Tax relief and pensions

Annual and lifetime limits

Tax relief means some of your money that would have gone to the Government as tax goes into your pension instead. You can put as much as you want into your pension, but there are annual and lifetime limits on how much tax relief you get on your pension contributions.

Tax relief on your annual pension contributions
If you’re a UK taxpayer, in the tax year 2016/17 the standard rule is that you’ll get tax relief on pension contributions of up to 100% of your earnings or a £40,000 annual allowance, whichever is lower.

For example, if you earn £20,000 but put £25,000 into your pension pot (perhaps by topping up earnings with some savings), you’ll only get tax relief on £20,000.

Similarly, if you earn £60,000 and want to put that amount in your pension scheme in a single year, you’ll normally only get tax relief on £40,000

Any contributions you make over this limit will be subject to Income Tax at the highest rate you pay.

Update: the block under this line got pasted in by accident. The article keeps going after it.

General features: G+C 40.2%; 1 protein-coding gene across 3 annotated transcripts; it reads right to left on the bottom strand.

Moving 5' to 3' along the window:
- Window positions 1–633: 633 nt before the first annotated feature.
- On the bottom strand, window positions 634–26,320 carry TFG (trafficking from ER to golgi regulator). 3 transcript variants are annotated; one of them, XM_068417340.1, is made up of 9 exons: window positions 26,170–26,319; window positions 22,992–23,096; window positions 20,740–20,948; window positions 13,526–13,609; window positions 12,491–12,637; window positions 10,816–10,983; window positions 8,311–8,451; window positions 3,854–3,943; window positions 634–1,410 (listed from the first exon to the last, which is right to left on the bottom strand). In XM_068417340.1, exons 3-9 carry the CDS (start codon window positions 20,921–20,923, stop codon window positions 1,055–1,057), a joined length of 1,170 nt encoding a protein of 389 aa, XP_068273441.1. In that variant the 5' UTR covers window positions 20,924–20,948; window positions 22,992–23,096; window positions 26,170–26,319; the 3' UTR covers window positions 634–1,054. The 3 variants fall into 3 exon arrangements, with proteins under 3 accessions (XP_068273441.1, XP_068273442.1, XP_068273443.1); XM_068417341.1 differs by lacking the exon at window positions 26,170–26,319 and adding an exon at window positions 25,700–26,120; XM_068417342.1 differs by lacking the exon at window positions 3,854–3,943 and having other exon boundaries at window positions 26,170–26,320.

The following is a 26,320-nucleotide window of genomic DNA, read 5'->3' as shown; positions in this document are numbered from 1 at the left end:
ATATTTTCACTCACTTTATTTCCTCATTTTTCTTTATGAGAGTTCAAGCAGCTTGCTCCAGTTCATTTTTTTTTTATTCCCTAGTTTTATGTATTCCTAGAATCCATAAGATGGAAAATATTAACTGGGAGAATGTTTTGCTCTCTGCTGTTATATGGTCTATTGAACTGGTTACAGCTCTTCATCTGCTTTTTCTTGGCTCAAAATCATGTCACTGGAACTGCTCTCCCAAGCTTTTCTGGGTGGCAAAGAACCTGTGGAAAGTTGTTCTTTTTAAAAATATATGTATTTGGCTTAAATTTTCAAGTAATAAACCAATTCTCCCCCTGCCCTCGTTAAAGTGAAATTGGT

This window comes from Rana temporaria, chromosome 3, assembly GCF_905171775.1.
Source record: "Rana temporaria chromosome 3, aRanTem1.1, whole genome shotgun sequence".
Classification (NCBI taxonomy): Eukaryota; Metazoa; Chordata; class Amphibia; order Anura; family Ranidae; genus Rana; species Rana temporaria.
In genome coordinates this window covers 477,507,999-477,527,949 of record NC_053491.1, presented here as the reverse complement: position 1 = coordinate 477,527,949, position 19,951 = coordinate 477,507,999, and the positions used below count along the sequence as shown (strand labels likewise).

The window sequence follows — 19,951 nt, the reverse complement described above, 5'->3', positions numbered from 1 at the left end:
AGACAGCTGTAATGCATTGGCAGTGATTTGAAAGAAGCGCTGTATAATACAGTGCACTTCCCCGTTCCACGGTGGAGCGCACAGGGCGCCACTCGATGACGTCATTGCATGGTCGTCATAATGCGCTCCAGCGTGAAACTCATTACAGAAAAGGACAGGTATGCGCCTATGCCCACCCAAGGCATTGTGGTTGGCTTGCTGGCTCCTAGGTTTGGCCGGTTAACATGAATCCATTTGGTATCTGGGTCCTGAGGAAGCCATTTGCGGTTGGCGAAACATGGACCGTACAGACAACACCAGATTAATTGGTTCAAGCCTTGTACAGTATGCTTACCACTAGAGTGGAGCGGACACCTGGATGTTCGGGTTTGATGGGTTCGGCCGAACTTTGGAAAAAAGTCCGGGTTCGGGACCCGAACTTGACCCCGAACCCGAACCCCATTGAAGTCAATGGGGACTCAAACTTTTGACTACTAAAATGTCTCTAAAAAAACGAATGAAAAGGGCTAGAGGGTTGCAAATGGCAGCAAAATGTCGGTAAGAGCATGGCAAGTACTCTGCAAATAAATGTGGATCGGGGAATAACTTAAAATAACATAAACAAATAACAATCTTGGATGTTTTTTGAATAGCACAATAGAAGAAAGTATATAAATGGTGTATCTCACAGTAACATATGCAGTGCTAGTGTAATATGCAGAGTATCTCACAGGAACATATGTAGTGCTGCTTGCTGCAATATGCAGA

However, you can carry forward unused allowances from the previous three years, as long as you were a member of a pension scheme during those years.

But there is an exception to this standard rule. If you have a defined contribution pension, the annual allowance reduces to £10,000 in some situations.

From 6 April 2016, the £40,000 annual allowance is now reduced if you have an income of over £150,000, including pension contributions.

The Money Purchase Annual Allowance (MPAA)
In the tax year 2016/17, if you start to take money from your defined contribution pension, this can trigger a lower annual allowance of £10,000 (the MPAA). That means you’ll only receive tax relief on pension contributions of up to 100% of your earnings or £10,000, whichever is the lower.

Whether the lower £10,000 annual allowance applies depends on how you access your pension pot, and there are some complicated rules around this.

The main situations when you’ll trigger the MPAA are typically:

If you start to take ad-hoc lump sums from your pension pot

If you put your pension pot money into an income drawdown fund and start to take income

You will not trigger it if you take:

A tax-free cash lump sum and buy an annuity (an insurance product that gives you a guaranteed income for life)